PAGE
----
Pharaoh Rebirth takes the idea of metroidvania style of maps and item acquisition and mashes it up with more high action platformers such as Dust, or Cave Story.
To break the game down simply, you go from stage to stage, searching through the map for new items and skills in order to advance through, until you reach the end boss. Along your journey you have a variety of ways to defend yourself against the game's varied amount of enemies and traps. You have a basic forward attack, an upward swing, and the ever useful, aerial somersault. Each attack will have it's own advantages and disadvantages, for example, the normal attack does a ton of damage but have limited reach and utility. While the aerial somersault is incredibly useful for comboing, protecting yourself from oncoming projectiles, and for control of a given combat scenario, however, it's weaker than your basic attack. You also have a quick dodge / dash that you can use for both maneuverability, as well as bypassing incoming projectiles. Along your travels you'll also come across items of varying degree. Some items will give you passive buffs, while others are active, and can be used to heal, buff, and some are even usable weapons. As you continue through the game you'll find many more skills, items, and weapons. This is essentially the core of what makes up Pharaoh Rebirth.
Pharaoh Rebirth's visuals are well illustrated and animated. The frames are smooth, and the pixel art professional looking. The overall design is rather cutesy, but not so overbearingly so, that you'll be ashamed to play it in public. It's overall aesthetic quality is great, but it is mired by technical limitations. There is no native resolution, no 1080p, or even simply a wide screen mode. If you set the game to "full screen" on the pre-launch menu, you'll be greeted with stretched pixels, and distorted images. Even when set to Windowed mode, the game will launch as a tiny 640 X 640 square, where you'll have to manually stretch the game, doing your best not to stretch the pixels out side of it's originally designed resolution. To say the least, this is not optimal.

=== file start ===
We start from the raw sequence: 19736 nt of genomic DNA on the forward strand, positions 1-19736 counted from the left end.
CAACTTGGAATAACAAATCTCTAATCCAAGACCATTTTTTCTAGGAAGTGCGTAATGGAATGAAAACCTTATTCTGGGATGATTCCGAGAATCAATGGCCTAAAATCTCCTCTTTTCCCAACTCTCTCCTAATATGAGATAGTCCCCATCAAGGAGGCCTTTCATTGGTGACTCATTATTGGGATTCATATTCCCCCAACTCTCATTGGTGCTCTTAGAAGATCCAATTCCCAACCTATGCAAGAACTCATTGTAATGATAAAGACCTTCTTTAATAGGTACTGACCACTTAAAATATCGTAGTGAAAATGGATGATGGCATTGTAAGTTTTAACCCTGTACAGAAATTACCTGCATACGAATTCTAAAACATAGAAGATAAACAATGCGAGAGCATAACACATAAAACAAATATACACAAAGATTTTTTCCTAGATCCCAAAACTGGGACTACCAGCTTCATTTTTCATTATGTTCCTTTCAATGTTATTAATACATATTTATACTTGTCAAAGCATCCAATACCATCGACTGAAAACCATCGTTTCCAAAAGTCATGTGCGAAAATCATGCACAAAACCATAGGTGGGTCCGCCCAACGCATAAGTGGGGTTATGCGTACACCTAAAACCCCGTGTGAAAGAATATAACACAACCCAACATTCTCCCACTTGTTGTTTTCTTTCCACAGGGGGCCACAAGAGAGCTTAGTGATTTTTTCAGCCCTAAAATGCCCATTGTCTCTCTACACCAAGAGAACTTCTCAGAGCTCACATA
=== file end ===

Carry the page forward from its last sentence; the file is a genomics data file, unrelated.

The game itself is a very enjoyable romp, that offers a fair challenge to the player, while maintaining a very accessible set of mechanics that most could quickly understand within just a few minutes of play. Though it's simple at first, you'll find yourself dying more than once as you progress. Enemies take off large chunks of life, and there is no health regen except very specifically located check points. Trial and error will be your best teacher. As you would expect from a metroidvania style of game you'll be fighting bad guys, and exploring the map which seems like a fine endeavor, however, there doesn't seem to be any real map makers, compass, minimap, or even... a map at all. The player will be forced to rely on memory, or in my case, pure attrition to make it out of any given stage.
Overall Pharaoh Rebirth is a satisfying, and enjoyable action platformer with some metroidvania style mechanics for good measure. The combat and map design are enjoyable, creative, and just deep enough to keep players entertained, however, what is an otherwise very enjoyable game is mired by technical limitations with it's resolution, and player conveniences such as a map.
- Enjoyable combat and boss fights
- Just deep and challenging enough to satisfy
- Simple enough for casual play
- Excellent animation and pixel art
- No map (That I could find)
- Terrible resolution options
► Pharaoh Rebirth hours played: 3.5
► Completion Status on Pharaoh Rebirth: Incomplete
► This copy of Pharaoh Rebirth was provided by the developer / publisher